British fashion photographer Miles Aldridge is famed for his vivid, highly stylised photographs, saturated in colour but drained of emotion. His models stare blankly at nightmarish explosions of ketchup or broken crockery in recurring pastiches of 1950s domesticity.
His photographs are meticulously crafted, his frames arranged and composed with all the precision of a painter (he’s also an accomplished sketch artist and his father Alan was an illustrator). To help him get the perfect shot, Aldridge often uses Polaroid photographs, which he then sketches onto or folds to help him visualise his final shot.
These Polaroids, taken over a period of more than 20 years, form a candid window into the artistic process of one of our most celebrated fashion photographers. A selection chosen by Aldridge went on display last month at Lyndsey Ingram on Jermyn Street, and they have been collected in a new book, Please Return Polaroid.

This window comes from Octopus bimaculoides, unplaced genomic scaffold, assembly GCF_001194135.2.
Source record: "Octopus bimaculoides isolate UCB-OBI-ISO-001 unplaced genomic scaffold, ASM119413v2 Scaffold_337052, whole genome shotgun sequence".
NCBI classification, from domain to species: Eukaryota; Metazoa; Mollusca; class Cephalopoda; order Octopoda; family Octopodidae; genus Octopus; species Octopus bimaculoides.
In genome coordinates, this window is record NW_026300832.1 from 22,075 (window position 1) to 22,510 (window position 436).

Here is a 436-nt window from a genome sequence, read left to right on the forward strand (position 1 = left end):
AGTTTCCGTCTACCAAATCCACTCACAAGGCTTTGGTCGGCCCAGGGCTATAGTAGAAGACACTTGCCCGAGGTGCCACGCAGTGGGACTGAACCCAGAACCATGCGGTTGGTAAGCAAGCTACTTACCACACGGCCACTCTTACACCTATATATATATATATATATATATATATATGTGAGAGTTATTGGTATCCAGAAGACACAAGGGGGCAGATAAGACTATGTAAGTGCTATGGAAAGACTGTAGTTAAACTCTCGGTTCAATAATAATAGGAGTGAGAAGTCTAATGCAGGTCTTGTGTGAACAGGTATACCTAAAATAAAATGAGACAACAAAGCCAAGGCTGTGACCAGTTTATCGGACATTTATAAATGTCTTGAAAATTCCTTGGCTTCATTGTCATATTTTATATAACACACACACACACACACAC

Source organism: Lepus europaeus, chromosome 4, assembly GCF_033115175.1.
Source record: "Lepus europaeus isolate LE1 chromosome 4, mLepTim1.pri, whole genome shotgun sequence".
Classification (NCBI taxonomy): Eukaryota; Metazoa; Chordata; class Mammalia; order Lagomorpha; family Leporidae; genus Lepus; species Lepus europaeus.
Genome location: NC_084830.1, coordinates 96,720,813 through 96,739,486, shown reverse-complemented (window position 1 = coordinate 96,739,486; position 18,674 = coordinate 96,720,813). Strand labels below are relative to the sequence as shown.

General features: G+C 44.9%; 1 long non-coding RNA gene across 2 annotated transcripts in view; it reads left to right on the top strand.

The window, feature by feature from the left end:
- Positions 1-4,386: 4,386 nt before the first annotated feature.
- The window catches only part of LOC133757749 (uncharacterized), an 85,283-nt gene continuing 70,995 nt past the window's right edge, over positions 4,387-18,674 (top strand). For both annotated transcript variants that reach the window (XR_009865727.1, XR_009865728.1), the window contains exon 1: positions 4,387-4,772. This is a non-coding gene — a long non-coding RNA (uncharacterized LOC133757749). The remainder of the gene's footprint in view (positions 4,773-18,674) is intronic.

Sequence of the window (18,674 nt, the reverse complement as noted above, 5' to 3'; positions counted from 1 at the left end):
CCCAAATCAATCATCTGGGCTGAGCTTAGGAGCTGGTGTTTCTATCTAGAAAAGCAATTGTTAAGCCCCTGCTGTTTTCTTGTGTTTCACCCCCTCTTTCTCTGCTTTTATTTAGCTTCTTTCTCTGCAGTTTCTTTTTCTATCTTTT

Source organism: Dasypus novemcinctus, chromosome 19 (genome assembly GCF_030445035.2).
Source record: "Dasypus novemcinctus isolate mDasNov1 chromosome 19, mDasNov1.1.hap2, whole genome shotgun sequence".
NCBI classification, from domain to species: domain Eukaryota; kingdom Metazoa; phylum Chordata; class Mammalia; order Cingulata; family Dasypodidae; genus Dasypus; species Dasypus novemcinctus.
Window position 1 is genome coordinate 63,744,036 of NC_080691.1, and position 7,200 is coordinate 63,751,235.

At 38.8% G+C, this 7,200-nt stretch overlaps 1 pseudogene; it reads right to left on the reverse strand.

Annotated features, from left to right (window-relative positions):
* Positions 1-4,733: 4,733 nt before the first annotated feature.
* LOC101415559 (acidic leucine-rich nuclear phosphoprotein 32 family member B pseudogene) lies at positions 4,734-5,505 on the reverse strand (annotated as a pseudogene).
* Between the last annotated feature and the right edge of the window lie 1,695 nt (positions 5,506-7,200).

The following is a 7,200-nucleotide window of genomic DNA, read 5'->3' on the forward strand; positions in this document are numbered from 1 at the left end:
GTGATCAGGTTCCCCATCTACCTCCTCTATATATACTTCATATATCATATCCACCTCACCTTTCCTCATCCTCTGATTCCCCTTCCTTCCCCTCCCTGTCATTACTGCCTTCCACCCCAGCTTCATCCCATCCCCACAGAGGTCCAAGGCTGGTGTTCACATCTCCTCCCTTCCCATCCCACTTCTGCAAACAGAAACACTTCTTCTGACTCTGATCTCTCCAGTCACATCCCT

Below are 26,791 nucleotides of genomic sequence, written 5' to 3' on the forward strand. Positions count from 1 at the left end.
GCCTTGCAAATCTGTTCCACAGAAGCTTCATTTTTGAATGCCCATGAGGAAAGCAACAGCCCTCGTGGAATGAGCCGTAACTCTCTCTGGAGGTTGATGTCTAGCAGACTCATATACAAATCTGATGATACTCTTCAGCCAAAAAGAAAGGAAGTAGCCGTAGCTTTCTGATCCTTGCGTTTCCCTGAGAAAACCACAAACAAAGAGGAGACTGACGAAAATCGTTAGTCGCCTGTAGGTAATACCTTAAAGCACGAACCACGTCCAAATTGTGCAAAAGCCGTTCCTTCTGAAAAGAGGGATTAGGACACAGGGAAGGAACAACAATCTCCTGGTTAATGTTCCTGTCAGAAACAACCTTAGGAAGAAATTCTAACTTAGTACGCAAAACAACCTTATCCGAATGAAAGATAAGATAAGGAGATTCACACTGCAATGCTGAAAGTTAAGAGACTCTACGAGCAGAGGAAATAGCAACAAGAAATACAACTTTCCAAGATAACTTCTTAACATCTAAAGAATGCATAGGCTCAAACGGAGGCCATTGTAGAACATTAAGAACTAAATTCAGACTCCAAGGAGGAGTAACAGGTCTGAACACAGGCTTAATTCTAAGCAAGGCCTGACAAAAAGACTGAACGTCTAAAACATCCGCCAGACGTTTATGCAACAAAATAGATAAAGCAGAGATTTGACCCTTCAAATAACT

It offers a fascinating new perspective on images that have acquired iconic status; snaps such as a lip-stick smeared cigarette stubbed out in a fried egg, which would end up as a double-page spread in Vogue (it took 36 eggs to get the final picture).
Isolated from the images they would eventually become, the Polaroids take on a beauty all of their own, a kind of faded, ethereal glimpse into an uncanny world, somewhere both familiar and distant. If you consider yourself a student of fashion, you should have this book on your coffee table.